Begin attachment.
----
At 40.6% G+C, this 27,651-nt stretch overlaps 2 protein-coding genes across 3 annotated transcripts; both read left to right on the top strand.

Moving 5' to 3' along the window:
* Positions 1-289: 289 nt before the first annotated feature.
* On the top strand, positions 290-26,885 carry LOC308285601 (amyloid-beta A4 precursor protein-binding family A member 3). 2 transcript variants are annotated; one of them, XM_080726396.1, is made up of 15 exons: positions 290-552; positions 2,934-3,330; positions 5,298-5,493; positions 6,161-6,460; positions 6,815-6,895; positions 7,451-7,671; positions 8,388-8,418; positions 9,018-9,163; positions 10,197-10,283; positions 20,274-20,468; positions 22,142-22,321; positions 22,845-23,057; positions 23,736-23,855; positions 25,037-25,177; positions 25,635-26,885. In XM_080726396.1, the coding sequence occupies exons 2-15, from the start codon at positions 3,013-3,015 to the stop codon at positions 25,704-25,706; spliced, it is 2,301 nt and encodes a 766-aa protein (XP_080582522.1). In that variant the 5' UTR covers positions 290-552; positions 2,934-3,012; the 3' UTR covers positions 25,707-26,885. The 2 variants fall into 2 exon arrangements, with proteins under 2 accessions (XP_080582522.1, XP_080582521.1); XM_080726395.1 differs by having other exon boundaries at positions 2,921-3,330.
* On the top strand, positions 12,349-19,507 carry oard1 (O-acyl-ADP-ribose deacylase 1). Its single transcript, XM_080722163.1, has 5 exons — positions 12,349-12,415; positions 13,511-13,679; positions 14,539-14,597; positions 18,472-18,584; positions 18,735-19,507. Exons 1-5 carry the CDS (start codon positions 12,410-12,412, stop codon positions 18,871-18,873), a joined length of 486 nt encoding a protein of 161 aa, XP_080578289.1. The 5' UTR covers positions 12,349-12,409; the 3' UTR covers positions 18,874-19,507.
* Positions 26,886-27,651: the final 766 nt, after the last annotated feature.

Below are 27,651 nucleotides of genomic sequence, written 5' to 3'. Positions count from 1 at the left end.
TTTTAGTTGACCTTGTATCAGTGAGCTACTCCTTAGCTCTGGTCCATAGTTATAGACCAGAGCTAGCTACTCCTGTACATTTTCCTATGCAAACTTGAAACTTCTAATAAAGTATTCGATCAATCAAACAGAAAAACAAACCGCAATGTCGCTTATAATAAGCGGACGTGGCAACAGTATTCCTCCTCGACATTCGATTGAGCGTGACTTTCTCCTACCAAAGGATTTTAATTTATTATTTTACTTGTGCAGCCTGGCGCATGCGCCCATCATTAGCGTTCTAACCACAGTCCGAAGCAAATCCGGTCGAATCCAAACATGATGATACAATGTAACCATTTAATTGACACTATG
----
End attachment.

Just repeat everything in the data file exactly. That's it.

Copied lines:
At 40.6% G+C, this 27,651-nt stretch overlaps 2 protein-coding genes across 3 annotated transcripts; both read left to right on the top strand.

Moving 5' to 3' along the window:
* Positions 1-289: 289 nt before the first annotated feature.
* On the top strand, positions 290-26,885 carry LOC308285601 (amyloid-beta A4 precursor protein-binding family A member 3). 2 transcript variants are annotated; one of them, XM_080726396.1, is made up of 15 exons: positions 290-552; positions 2,934-3,330; positions 5,298-5,493; positions 6,161-6,460; positions 6,815-6,895; positions 7,451-7,671; positions 8,388-8,418; positions 9,018-9,163; positions 10,197-10,283; positions 20,274-20,468; positions 22,142-22,321; positions 22,845-23,057; positions 23,736-23,855; positions 25,037-25,177; positions 25,635-26,885. In XM_080726396.1, the coding sequence occupies exons 2-15, from the start codon at positions 3,013-3,015 to the stop codon at positions 25,704-25,706; spliced, it is 2,301 nt and encodes a 766-aa protein (XP_080582522.1). In that variant the 5' UTR covers positions 290-552; positions 2,934-3,012; the 3' UTR covers positions 25,707-26,885. The 2 variants fall into 2 exon arrangements, with proteins under 2 accessions (XP_080582522.1, XP_080582521.1); XM_080726395.1 differs by having other exon boundaries at positions 2,921-3,330.
* On the top strand, positions 12,349-19,507 carry oard1 (O-acyl-ADP-ribose deacylase 1). Its single transcript, XM_080722163.1, has 5 exons — positions 12,349-12,415; positions 13,511-13,679; positions 14,539-14,597; positions 18,472-18,584; positions 18,735-19,507. Exons 1-5 carry the CDS (start codon positions 12,410-12,412, stop codon positions 18,871-18,873), a joined length of 486 nt encoding a protein of 161 aa, XP_080578289.1. The 5' UTR covers positions 12,349-12,409; the 3' UTR covers positions 18,874-19,507.
* Positions 26,886-27,651: the final 766 nt, after the last annotated feature.

Below are 27,651 nucleotides of genomic sequence, written 5' to 3'. Positions count from 1 at the left end.
TTTTAGTTGACCTTGTATCAGTGAGCTACTCCTTAGCTCTGGTCCATAGTTATAGACCAGAGCTAGCTACTCCTGTACATTTTCCTATGCAAACTTGAAACTTCTAATAAAGTATTCGATCAATCAAACAGAAAAACAAACCGCAATGTCGCTTATAATAAGCGGACGTGGCAACAGTATTCCTCCTCGACATTCGATTGAGCGTGACTTTCTCCTACCAAAGGATTTTAATTTATTATTTTACTTGTGCAGCCTGGCGCATGCGCCCATCATTAGCGTTCTAACCACAGTCCGAAGCAAATCCGGTCGAATCCAAACATGATGATACAATGTAACCATTTAATTGACACTATG